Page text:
Type 1 diabetes: Cardiff researchers in vaccine trial

girl injecting insulin People with type 1 diabetes need insulin treatment to manage their condition

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Researchers at Cardiff University are taking part in a clinical trial of a new vaccine to tackle type 1 diabetes.

They believe a vaccine can slow or stop the disease's development and recently-diagnosed adult volunteers are being sought to take part in the trial.

Type 1 affects about one in 250 people in the UK and is rising, especially in young children.

It involves a patient's immune system attacking the body's own insulin-making cells.

The resulting lack of insulin is life-threatening unless treated with replacement therapy.

Unlike type 2 diabetes, type 1 is not linked to obesity or lifestyle. Genes do appear to play a role.

Further treatments

Type 1 Diabetes

  • Affects approximately 1 in 250 in UK
  • Is increasing, especially in young children
  • Being diagnosed is life-changing
  • Multiple insulin injections daily for the rest of life
  • Some people experience poor health and quality of life as a result
  • Associated ill health places considerable burden on NHS
  • SOURCE: Clinical trial

Colin Dayan, professor of clinical diabetes and metabolism at Cardiff, who is leading the trial said: "We believe that this immune-based therapy can slow or stop the body from damaging its own insulin-making cells in the pancreas.

"Research to date shows that the treatment is safe, but we are in the early days and need to learn more about how it works in people in newly diagnosed Type 1 diabetes.

"If effective, we can develop further treatments for individuals who are at risk of developing this type of diabetes later in life."

The Cardiff University team is working with King's College London on the trial with type 1 diabetes charity JDRF and the Australian Health and Medical Research Council.

Mark Peakman, professor of clinical immunology at King's, has developed the vaccine approach.


Emma Parry, outreach team leader for Llamau, on why she is taking part

Emma Parry

Diabetes is still very new to me and I'm still learning about the condition.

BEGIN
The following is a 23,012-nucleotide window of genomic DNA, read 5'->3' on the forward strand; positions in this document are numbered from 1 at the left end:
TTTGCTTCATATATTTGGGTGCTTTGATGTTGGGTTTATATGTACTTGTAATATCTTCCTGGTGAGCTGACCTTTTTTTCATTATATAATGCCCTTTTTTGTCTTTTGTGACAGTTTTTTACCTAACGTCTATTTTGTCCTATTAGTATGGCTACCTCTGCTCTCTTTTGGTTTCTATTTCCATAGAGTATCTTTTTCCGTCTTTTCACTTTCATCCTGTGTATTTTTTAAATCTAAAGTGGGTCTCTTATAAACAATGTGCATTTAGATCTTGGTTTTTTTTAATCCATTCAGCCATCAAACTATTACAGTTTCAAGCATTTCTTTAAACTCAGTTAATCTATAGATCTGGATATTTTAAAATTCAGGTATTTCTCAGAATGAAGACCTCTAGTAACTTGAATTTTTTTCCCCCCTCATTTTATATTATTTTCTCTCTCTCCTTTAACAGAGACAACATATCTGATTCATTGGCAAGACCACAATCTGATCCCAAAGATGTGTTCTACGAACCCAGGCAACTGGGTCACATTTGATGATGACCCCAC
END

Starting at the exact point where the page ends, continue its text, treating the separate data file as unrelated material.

I was keen to take part in the trial because for a long time I questioned 'why me?', 'what did I do?', 'could have I prevented this?'

I always thought I had a fairly healthy lifestyle and a healthy attitude towards exercise and diet and overall I'm generally a healthy and active 35-year-old, so you can imagine, being told that I have type 1 diabetes was a bit of shock to the system.

I have a lot of unanswered questions about why people develop diabetes, is it inherited? Do you get it from a virus? Could it be environmental conditions or stress?

I still don't know why I developed diabetes, but thought my contribution in some small way, will help answer some of these questions for future generations.

I hope it would will help towards prevention or even a cure.

"In my laboratory we spent many years gaining a better understanding of what goes wrong with the balance of the immune system in patients developing Type 1 diabetes," he said.

"We eventually hit upon the idea that we could try to revert the damaging response by inducing a protective one; so it's a vaccine with a difference."

The scientists are recruiting volunteers to take part in the clinical trial at four hospitals - University Hospital of Wales in Cardiff, Guy's and St Thomas NHS Foundation Trust in London, Bristol Royal Infirmary and Royal Victoria Hospital in Newcastle.

Prof Dayan said they are looking for people who have only recently been diagnosed who may have only just started insulin treatment.

"Taking part involves having vaccination-type injections under the skin every two weeks for six months and giving blood and urine samples," he said.

Prof Dayan added: "Our ultimate hope is to find a cure for type 1 diabetes. We need to offer all people with diabetes the opportunity to participate in research.

"Information from the trial combined with further studies building on this could improve quality of life and long-term health and benefit for children and adults with type 1 diabetes and future generations."

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